During NORPAC’s most recent mission to Washington, conducted virtually, 500 activists met with ⅔ of the Senate, speaking in favor of continued U.S. monetary support for Israel and attempting to persuade lawmakers to block funding for the U.N.’s Commission of Inquiry investigating Israel.

Privately funded travel

Rep. Jeffries has traveled to Israel on two separate occasions since 2019, funded by the American Israel Education Foundation (AIEF)—a group affiliated with AIPAC. The most recent of these trips took place February 19-23, 2022 and cost nearly $14,000 according to a House Committee on Ethics disclosure form. Jeffries’ first trip to Israel, in 2019, cost AIEF roughly $12,000. Both trips included a meeting with Israeli Prime Minister Benjamin Netanyahu.

Katherine Clark

Rep. Katherine Clark has accepted more donations from pharmaceutical companies than the other candidates for Democratic leadership, including from some of the most profitable companies in the world. Yet, her total pharmaceutical donations across four election cycles still put her below three House members for 2022 alone. Rep. Cathy McMorris Rodgers (R-WA) accepted over $389,000 in pharmaceutical industry donations in 2021-2022. Rep. Scott Peters (D-CA) accepted $374,000 and Rep. Brett Guthrie (R-KY) accepted $319,000.

Over the past four election cycles, Rep. Clark’s top pharmaceutical donor has been Alkermes, a drug manufacturer based out of Ireland. Alkermes focuses on producing drug products for three main categories of illnesses and diseases: addiction, serious mental illness, and cancer.

One of the company’s main drugs is Vivitrol, a monthly intramuscular injection used to treat opioid and alcohol dependence. The cost of one month’s injection is nearly $6,000 without insurance. There is no generic alternative and it is recommended patients use Vivitrol for approximately one year, equaling $72,000 for a full treatment course without insurance.


Another of Rep. Clark’s largest pharmaceutical contributors is Sanofi, a French multinational pharmaceutical and healthcare company. Sanofi manufactures one of the most expensive drugs in the world, Lumizyme, which treats a genetic disorder called Pompe disease. While classified as a rare disease due to its scarce occurrence in the general population— 1 in 40,000 people in the U.S.—it is much more common among African Americans, impacting 1 in 14,000. Pompe disease can be fatal, but Lumizyme treatment without insurance costs over $630,000 a year.

Sanofi brought in $48 billion of revenue from Sept. 2021 to Sept. 2022.


Merck is one of the largest pharmaceutical companies in the world, bringing in nearly $59 billion in revenue from Sept. 2021 to Sept. 2022. The company gave Rep. Clark $11,000 across the last four election cycles and spent nearly $6 million on lobbying during the 2022 election.

Merck’s massive revenue and lobbying budget is funded in part by a Covid-19 treatment that the company sells at 40 times the cost of manufacturing. Molnupiravir is used to treat adults with mild-to-moderate Covid-19 who are at high risk of developing severe Covid-19. According to a recent study published in The Lancet, molnupiravir “contributed to a relative reduction of hospitalization or death by 30%” among unvaccinated Covid-19 patients.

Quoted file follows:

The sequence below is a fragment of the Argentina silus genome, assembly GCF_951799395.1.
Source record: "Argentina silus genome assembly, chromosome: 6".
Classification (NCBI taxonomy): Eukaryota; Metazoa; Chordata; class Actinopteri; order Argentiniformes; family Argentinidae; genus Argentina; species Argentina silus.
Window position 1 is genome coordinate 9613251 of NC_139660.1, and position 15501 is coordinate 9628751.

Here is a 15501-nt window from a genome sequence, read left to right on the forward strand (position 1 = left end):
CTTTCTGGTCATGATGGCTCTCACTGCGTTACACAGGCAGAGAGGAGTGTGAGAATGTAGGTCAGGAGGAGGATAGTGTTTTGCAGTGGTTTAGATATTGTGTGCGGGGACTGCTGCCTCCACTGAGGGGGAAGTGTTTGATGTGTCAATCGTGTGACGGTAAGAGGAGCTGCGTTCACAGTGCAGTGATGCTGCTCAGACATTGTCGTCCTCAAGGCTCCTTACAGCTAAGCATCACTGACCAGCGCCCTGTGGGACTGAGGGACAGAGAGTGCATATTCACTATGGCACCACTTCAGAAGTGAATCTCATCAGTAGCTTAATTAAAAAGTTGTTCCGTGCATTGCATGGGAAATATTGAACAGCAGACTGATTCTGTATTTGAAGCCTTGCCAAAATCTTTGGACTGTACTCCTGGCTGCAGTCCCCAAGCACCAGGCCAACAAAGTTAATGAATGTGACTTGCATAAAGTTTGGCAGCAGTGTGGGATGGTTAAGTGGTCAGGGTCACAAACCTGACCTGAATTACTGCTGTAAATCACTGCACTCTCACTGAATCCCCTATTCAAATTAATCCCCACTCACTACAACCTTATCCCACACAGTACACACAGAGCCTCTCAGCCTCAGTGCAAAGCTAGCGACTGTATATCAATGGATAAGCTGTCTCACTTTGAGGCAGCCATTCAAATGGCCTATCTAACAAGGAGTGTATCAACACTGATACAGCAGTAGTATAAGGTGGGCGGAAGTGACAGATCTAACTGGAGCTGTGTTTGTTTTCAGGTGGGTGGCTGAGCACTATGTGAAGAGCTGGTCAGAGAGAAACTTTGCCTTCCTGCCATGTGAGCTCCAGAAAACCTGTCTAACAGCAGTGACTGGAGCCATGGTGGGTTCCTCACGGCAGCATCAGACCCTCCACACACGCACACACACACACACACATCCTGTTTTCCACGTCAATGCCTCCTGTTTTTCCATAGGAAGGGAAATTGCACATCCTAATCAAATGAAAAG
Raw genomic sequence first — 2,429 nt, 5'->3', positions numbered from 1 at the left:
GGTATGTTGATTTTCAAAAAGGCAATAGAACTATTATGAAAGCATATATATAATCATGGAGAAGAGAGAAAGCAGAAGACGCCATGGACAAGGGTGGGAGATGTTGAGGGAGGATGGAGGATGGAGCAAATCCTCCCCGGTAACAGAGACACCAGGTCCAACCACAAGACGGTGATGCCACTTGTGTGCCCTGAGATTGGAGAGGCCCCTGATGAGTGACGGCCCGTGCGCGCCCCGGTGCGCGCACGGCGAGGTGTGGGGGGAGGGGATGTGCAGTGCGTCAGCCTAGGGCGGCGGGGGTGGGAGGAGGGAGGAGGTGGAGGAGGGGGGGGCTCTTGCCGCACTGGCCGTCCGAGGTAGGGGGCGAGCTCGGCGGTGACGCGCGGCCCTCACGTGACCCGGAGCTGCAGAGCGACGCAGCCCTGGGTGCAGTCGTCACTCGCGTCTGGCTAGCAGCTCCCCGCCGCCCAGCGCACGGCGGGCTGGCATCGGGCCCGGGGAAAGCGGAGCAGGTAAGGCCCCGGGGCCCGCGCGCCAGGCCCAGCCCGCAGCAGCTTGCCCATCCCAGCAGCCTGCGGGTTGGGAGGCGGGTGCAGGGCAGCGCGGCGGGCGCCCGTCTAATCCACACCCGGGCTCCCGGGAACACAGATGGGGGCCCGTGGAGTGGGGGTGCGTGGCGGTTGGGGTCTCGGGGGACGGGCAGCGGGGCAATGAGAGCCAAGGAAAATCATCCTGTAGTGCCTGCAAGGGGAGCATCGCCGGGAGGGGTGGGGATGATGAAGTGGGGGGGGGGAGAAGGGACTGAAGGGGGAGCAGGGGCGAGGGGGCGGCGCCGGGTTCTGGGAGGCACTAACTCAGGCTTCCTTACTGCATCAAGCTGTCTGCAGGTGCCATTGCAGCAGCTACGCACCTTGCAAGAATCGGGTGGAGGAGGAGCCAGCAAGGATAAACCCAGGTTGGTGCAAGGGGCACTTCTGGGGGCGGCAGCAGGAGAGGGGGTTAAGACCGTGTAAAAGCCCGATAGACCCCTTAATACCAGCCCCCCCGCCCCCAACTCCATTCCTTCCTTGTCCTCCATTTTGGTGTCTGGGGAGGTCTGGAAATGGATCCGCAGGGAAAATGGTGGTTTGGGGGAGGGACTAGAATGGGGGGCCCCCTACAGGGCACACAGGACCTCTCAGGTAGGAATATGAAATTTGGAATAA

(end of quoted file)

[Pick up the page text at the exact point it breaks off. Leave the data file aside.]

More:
Merck spends roughly $17 to produce the Covid-19 drug, yet sells a 5-day course for at least $700 in the U.S. Their profit is further expanded by the lack of research and development costs; Molnupiravir was created by researchers at Emory University with an estimated $35 million in federal investment.

Pete Aguilar

Rep. Pete Aguilar has accepted far more donations from defense contractors than Reps. Jeffries and Clark in the last four election cycles. Nearly half of Aguilar’s defense donations occurred during the 2022 election, placing him in the top 10 House members accepting defense contractor money going into the 118th Congress.

Northrop Grumman

Rep. Aguilar’s top defense contractor contributor has been Northrop Grumman, an aerospace and defense company that brought in $35 billion for the 2021-2022 year. Most recently, in August 2022, the company was awarded a $3.3 billion contract to develop and field Ground-based Midcourse Defense Weapons Systems, designed to shoot down missiles heading for the United States.

Northrop Grumman was also awarded a $95 million contract from the Department of Homeland Security to build a next-generation biometric identity system expected to be deployed to track immigrants, travelers, and citizens entering America. “DHS compounds face recognition’s threat to anonymity and free speech,” the Electronic Frontier Foundation says, “by planning to include ‘records related to the analysis of relationship patterns among individuals.’”

According to OpenSecrets, Northrop Grumman spent over $2.5 million in contributions and over $8.6 million on lobbying during the 2022 election cycle.


Rep. Aguilar’s second highest defense contributor has been Honeywell, a Fortune 100 company that makes aerospace and building technologies. The company brought in nearly $35 billion in the 2021-2022 year and won several lucrative contracts, including over $9 million to install navigation systems in F/A-18 aircraft and $476 million to manufacture the engines for CH-47 Chinook helicopters.

Honeywell has come under criticism for its past production of cluster bombs, which still kill people in former war zones, and for its enduring environmental pollution.

Republican leadership

The House will vote for its next speaker on January 3, 2023. Rep. Kevin McCarthy (R-CA) is struggling to secure the support of 218 House Republicans to win the speakership, with a challenge from Rep. Andy Biggs (R-AZ) drawing some rightwing lawmakers away from the former minority leader. Forensic News will analyze the donors of the 2023-2024 House Republican leadership after the election.